CASE STUDY: The Women's Museum

Organization: The Women’s Museum: An Institute for the Future | www.TheWomensMuseum.org Background: A Smithsonian affiliate, The Women’s Museum: An Institute for the Future, makes visible the unique, textured and diverse stories of American women.  Using the latest technology and interactive media, the Museum’s exhibits and programs expand our understanding of women’s participation in shaping our nation’s history and create a lively environment for dialogue and discovery.  Thousands of stories recount public and private triumphs and the struggles of those who would be denied their freedoms in all its forms: political, social and spiritual.

Business Need: Maximize national exposure with a minimal budget, being a non-profit organization.

Social Media Solution: Twitter.com/TheWomensMuseum

Business Result: A rapidly growing national and international brand awareness.

What actually happened: Even before you walk into The Women’s Museum in Dallas, Texas, the indomitable beauty of its elegant art deco façade immediately overcomes you. When you enter the blissfully cool lobby and walk up the grand stairway, you pass the larger-than-life ‘Wall of Words,’ where a dozen quotes are presented from the most inspiring women in history – Susan B. Anthony, Eleanor Roosevelt, Mary McLeod Bethune. Further exploration of the Museum yields the many stories of women that take place throughout U.S. history from 1500 to now, all presented in an awe-inducing venue that harnesses the power of interactive media. For example, users can watch videos of The Carol Burnett Show and listen to audio recordings of Aretha Franklin’s four-octave voice.

Visitors can open drawers to discover hundreds of pop culture images in the ‘Icons of Womanhood’ section, or peruse the dynamic ‘It’s Amazing’ section. This colorful, brightly lit glass labyrinth explores facts and fiction of past and present dealing with stereotypes and images.

For such a highly interactive and intricate multimedia experience to not garner a national audience would be a waste, and yet prior to 2008, that was precisely the situation facing the nine-year-old institution. “Here we were,” says Lyn Scott, COO at The Women’s Museum, “the only museum in the nation dedicated to American women’s history, and yet we had no means of speaking to a national audience.”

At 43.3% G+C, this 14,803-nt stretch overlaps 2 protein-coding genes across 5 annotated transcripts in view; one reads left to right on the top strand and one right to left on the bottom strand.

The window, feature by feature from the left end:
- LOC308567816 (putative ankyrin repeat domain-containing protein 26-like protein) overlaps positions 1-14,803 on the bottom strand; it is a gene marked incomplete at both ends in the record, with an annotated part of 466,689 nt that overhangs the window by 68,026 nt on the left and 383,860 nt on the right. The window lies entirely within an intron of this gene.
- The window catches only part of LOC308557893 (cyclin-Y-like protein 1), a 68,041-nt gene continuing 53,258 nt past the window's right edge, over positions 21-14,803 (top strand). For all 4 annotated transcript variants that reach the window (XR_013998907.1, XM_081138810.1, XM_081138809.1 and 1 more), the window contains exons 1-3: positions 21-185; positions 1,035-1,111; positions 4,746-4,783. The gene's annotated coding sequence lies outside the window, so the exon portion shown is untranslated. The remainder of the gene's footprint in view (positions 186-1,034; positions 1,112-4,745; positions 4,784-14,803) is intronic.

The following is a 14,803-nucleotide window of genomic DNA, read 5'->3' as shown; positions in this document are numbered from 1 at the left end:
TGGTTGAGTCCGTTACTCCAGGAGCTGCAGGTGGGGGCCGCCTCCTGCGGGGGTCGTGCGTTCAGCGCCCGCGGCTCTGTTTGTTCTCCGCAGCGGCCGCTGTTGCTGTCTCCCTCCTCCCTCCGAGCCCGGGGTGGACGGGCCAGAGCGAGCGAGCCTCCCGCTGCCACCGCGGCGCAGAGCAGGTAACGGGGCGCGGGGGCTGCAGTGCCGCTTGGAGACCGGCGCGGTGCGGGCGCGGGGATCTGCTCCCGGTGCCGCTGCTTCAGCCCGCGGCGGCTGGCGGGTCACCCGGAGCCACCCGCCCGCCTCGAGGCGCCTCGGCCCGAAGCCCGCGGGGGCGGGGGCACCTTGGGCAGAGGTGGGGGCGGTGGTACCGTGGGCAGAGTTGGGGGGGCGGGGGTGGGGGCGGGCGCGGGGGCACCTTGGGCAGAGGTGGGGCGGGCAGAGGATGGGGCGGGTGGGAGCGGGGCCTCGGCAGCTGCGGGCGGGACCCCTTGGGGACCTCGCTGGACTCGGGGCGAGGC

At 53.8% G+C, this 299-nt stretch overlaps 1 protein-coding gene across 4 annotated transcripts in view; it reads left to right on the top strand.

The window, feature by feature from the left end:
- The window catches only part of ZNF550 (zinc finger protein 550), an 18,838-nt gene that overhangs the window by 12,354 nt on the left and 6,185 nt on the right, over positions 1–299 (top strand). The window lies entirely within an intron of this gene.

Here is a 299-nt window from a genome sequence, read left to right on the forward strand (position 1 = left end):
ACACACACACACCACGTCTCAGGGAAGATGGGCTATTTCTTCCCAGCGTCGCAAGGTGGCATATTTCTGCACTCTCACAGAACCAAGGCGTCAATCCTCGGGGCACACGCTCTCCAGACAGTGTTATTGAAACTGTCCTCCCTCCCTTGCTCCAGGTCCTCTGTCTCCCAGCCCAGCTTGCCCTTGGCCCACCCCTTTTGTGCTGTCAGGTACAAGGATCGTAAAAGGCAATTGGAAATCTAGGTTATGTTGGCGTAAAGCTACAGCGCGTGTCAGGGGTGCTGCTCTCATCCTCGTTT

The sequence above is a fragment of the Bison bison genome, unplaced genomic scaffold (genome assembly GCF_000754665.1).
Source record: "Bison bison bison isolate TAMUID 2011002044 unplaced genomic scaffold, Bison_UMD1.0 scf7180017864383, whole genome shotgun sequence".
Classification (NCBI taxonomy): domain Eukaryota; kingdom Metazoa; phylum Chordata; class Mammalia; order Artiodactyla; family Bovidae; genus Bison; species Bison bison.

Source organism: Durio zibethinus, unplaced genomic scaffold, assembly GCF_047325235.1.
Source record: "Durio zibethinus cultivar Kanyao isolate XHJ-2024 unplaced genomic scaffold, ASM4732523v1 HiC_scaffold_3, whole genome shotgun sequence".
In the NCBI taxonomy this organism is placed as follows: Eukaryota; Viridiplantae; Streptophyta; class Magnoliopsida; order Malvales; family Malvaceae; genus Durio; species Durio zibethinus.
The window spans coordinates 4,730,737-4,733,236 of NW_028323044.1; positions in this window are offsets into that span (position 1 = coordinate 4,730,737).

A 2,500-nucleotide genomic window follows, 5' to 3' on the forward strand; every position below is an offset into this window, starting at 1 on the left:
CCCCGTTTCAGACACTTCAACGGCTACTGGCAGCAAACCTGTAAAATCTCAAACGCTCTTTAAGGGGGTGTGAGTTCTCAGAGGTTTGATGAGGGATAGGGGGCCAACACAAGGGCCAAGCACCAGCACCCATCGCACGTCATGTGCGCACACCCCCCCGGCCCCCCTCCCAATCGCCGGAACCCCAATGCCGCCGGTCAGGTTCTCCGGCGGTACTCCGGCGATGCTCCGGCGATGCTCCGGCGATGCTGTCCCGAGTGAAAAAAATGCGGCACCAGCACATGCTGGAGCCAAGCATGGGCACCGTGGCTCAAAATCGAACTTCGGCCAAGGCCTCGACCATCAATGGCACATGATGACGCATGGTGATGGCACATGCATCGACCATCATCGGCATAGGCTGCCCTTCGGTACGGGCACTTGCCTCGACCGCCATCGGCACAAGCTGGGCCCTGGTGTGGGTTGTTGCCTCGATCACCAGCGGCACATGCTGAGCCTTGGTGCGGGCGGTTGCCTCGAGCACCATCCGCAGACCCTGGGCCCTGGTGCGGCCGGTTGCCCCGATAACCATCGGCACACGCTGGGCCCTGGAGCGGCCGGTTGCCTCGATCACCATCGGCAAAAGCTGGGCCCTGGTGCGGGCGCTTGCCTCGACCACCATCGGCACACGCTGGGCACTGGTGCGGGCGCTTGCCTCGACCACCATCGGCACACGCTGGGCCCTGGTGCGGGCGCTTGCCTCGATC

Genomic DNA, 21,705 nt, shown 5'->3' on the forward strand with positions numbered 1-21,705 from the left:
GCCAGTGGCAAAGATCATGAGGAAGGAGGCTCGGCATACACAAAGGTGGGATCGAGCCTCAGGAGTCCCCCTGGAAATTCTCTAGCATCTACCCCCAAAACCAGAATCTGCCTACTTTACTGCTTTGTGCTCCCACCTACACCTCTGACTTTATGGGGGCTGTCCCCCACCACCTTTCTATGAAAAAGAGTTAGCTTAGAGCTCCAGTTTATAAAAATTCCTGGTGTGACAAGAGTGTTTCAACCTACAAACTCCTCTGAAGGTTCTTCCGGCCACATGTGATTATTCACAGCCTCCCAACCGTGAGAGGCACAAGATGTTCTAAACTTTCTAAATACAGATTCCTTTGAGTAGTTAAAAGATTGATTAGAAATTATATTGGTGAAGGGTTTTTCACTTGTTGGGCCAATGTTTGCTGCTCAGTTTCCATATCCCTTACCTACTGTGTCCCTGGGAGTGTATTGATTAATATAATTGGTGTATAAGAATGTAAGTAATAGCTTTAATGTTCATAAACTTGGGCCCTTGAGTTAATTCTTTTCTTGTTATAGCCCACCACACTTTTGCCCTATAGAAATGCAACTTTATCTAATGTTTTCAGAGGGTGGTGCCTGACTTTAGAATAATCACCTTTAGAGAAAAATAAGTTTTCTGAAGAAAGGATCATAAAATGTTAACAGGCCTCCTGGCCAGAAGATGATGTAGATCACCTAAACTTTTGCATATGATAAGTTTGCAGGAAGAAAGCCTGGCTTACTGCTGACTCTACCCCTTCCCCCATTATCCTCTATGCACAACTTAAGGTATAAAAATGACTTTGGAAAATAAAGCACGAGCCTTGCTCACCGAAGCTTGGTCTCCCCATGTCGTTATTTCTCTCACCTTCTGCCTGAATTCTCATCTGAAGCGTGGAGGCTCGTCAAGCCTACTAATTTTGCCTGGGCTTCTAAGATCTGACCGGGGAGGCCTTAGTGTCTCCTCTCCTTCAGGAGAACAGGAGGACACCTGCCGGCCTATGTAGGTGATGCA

The mission of The Women’s Museum was to “bring to life the voices, talents, achievements, aspirations and stories of the past, present and future;” to be appreciated on a national level. However, it faced the problems common to most non-profits. Limited resources meant limited staff, especially for the marketing department, which consisted of one person. And like most non-profits, marketing had to make do with a slim advertising budget of virtually zero dollars.

“We were only able to justify buying ad space in smaller, regional magazines focusing on local tourism and rental events,” says Haley Curry, Marketing Manager of The Women’s Museum. Not surprisingly, this kind of geographically narrow focus provided limited exposure. Prior to the advent of social media, the Museum’s website was its only means of reaching a wider audience, yet it was still limited in its reach. Along came Twitter. Thanks to its ability to reach a wide audience and engage with fans from all over the U.S. and the world, the Museum quickly realized the potential of this new platform. “Twitter allowed us to make huge strides on a limited budget,” says Curry.

Using only the highest-quality content that was a blend of both entertainment and information, the Museum was able to build a strong community of Twitter followers. Within the first year, The Women’s Museum’s social media outreach campaign was a huge success, attaining an impressive 12,000+ Twitter followers. Furthermore, @TheWomensMuseum is ranked among the Top Museums on Twitter along with the Tate in London, MoMa and the Brooklyn Museum (http://ow.ly/3bVWd) as well as being on the list of 20 of the Top Non-profits to Follow on Twitter.

The most critical result of their efforts: About 60% of The Women’s Museum’s followers are located outside the Dallas/Fort Worth area, with 1% located internationally. The Women’s Museum has achieved a strong presence and awareness, which continues to grow, not just nationally but internationally as well. “Twitter also allows us to connect with our most enthusiastic fans and participate in a conversation that is constructive to our mission: create conversation and develop understanding of American women’s history,” says Curry.

That connection is critical for a museum with such interactive media exhibits that bridge the gap between location and thought. “Not everyone can visit The Women’s Museum the building, but they can experience who we are daily at @TheWomensMuseum.”